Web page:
Before reading this blog post, I recommend reading my previous entries:

Working with the DMF in Dynamics 365 is really simple once you get used to the terminology and work your way through a data project. To Microsoft’s credit, the tools at hand are easy to use for technical and functional users alike. Once we get up and running however, a new challenge emerges in the world of the cloud.

Going back to AX 2012 when DMF was referred to as DIXF, all projects I worked on had 1-2 technical end-users who governed the DIXF module entirely. With only a few people handling the actual loads of data, said experts had complete discretion to decide naming conventions for import projects and export projects on their own, but now, the DMF is likely going to have 5+ users depending on the size of the project. So why is this a new challenge?

Because Dynamics 365 does not name the projects for you. When new imports/exports are created, a project name and a project description must be provided, and it’s done manually. I have been on 2 D365 projects that ran into a common pitfall: multiple users created projects which served the same purpose but are named differently. It’s easy to have 2 projects accidentally serving the same purpose, and that’s painful to remedy if we don’t keep the DMF organized right out the gate.

Management of the DMF Nomenclature is in my opinion best managed in two regards:

  1. Individual Entity Naming Convention
  2. Template Naming Convention

Individual Entity Naming Convention

The most basic approach to data migration in the DMF is to assign each entity its own project. This is most common during early stages of the project when running the first test load of an entity or at later stages of a project where small sub-sets of data must be added that an initial load didn’t have.

I saw a project where 4 individuals were responsible for data imports, and the team initially didn’t decide a naming convention for our projects. This created situations where 4 different projects contained the exact same data entity. This is important because the system stores its import against the project, not the entity. We had our history of imports spread over 4 projects.

That’s why a naming convention is needed. As mentioned during my 101 blog post, AlfaPeople marked down EVERY entity in Dynamics 365 and assigned an ID to each one. We use that ID as a standard naming convention for our projects. This saves hours for troubleshooting by keeping import histories on a single project.

The projects we’ve been discussing so far are 1:1 relationships between project and entity. This is simple. Now what about the more complex projects which control multiple entities? That part is next.

Entity Group Template Naming Conventions

The DMF in Dynamics 365SCM and Dynamics 365F comes with an out of the box solution: Templates.

In the DMF, we have two different kinds of templates:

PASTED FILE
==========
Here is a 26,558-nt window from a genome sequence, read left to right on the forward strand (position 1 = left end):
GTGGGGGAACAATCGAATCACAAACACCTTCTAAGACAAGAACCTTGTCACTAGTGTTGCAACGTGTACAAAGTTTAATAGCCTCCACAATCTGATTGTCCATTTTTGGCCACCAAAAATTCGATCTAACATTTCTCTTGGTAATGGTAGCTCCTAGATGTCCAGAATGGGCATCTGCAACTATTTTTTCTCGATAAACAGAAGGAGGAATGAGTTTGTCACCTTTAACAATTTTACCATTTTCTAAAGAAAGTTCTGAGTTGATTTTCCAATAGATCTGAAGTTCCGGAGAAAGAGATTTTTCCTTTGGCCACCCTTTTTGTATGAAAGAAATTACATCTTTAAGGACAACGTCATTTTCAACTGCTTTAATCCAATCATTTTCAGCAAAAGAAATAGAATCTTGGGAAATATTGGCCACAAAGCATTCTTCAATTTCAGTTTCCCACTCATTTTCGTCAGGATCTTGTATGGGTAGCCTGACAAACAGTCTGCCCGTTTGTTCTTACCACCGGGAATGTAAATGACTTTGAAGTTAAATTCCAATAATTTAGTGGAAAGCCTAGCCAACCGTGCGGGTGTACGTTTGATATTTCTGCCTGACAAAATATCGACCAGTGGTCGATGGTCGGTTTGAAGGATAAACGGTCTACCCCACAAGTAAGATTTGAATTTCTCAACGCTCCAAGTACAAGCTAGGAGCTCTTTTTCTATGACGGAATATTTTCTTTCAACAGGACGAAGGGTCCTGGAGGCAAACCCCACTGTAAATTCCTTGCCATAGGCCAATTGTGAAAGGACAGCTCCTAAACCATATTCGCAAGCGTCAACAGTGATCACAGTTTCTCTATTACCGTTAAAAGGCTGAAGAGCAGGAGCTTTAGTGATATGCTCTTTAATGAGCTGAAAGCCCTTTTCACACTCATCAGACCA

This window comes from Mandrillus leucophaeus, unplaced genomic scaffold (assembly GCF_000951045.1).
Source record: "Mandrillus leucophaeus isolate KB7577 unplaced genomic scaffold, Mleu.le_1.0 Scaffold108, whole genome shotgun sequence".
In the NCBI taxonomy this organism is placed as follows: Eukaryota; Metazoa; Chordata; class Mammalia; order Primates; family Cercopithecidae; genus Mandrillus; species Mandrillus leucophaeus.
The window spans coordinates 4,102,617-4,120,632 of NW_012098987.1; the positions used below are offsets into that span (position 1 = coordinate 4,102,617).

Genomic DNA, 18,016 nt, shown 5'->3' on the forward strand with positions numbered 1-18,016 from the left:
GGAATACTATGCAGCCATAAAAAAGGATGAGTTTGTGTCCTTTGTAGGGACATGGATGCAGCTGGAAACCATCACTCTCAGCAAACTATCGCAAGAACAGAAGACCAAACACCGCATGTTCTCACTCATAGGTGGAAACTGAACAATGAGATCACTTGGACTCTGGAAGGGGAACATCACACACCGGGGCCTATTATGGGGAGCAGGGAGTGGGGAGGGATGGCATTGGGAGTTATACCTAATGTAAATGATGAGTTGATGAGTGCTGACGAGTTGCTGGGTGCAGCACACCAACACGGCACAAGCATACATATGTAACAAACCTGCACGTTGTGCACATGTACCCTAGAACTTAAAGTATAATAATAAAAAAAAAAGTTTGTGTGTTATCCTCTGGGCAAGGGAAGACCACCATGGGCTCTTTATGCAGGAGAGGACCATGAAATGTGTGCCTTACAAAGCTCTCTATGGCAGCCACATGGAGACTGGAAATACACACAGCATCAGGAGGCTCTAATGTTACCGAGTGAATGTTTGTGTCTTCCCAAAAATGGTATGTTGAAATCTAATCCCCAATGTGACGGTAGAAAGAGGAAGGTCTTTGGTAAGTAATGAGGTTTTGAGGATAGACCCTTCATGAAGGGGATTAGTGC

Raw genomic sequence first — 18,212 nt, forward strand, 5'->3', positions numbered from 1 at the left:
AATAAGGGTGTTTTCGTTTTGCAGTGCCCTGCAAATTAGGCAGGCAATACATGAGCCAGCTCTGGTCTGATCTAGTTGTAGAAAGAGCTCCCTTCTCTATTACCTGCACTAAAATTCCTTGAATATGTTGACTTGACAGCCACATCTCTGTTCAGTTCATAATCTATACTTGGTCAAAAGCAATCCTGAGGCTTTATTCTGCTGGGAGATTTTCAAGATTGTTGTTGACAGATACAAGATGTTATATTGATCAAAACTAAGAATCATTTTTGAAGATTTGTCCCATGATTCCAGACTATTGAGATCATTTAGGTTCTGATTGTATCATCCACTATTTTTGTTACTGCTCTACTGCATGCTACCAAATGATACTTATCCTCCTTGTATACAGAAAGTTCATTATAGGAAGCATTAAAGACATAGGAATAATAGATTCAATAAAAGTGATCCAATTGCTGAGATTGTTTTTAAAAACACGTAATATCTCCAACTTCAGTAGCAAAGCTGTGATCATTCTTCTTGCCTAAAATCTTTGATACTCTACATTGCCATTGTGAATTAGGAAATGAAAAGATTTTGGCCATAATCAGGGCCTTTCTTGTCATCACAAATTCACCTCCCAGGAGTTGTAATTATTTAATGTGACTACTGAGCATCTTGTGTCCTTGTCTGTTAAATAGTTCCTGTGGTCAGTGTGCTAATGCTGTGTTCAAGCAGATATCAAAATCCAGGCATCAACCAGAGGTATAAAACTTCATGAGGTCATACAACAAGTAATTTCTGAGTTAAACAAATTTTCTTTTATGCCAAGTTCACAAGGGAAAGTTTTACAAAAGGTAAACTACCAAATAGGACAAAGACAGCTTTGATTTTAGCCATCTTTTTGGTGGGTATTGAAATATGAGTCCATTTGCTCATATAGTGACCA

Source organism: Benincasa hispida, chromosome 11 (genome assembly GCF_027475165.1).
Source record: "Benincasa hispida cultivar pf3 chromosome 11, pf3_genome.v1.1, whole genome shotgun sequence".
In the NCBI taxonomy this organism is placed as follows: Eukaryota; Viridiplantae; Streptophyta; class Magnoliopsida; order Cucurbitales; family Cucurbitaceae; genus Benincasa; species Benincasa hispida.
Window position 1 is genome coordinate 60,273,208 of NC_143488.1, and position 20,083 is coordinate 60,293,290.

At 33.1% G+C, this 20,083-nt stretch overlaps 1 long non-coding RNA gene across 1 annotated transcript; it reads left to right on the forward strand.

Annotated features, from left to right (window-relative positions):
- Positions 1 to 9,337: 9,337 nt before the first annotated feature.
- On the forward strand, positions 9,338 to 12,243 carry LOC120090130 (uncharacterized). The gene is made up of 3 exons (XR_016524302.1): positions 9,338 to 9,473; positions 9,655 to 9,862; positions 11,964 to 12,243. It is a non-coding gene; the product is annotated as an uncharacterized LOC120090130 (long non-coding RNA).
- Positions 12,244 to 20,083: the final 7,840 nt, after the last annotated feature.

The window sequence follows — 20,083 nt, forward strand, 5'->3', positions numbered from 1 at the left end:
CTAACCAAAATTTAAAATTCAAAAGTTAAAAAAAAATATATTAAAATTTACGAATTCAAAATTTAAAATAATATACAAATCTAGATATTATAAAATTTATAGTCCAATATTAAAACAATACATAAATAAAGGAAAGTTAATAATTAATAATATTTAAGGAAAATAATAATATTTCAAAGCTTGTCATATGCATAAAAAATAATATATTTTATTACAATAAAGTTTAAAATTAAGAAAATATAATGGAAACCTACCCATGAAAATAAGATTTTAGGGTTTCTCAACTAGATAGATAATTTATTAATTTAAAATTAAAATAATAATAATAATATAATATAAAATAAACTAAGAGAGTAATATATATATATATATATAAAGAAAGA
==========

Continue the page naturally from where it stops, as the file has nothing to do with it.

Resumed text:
1. Individual Entity Templates
  2. Entity Group Templates

The individual entity templates are the excel files discussed previously in these blog posts. As a reminder, these are empty excel spreadsheets with headers clarifying what data is to be provided against the entity.

Entity Group Templates are instead a pre-made grouping of data entities that can be used to create a data project and have the list of entities automatically populated. What Microsoft has done is created a logical order the individual entities should be loaded, and provided that list already loaded in the mentioned Entity Group Templates.

Data Migration 104: Understanding nomenclature best practice in Dynamics 365 ERP

Data Migration 104: Understanding nomenclature best practice in Dynamics 365 ERP

Those entity group templates are then given a standard naming convention as well to ensure the order of the Entity Templates is proper as well.

For instance, as pictured above, Microsoft Identifies:

  • 010 – System Setup
  • 020 – GL Shared
  • 022 – Workflow
  • 025 – General Ledger
  • 100 – Bank
  • Etc.

This convention works, but now I must reveal the hard truth. This solution will only get you about 90% of the way there. Every Data Migration team must assess the Entity Group Templates and decide the following:

  1. Which entities will stay or be removed from the out of the box Entity Group Templates
  2. Do we require additional Entity Group Templates? (Most often for specific Module additions, ISV Additions, or Custom Entity Additions)

Whatever the approach will be, the team needs to agree on this and coordinate either on a project team site or DevOps to ensure all parties are on the same page.

At AlfaPeople, that’s exactly what we practice. We have built documentation to ensure all parties working in data migration are in-sync from day 1. Coordination in the team is strong, scope for migration is clear, and time is saved by avoiding any confusion deciding how migration is to be completed.

Eager to learn more? Contact me today to discuss the Data Migration options for you and your business.

Business Consultant at AlfaPeople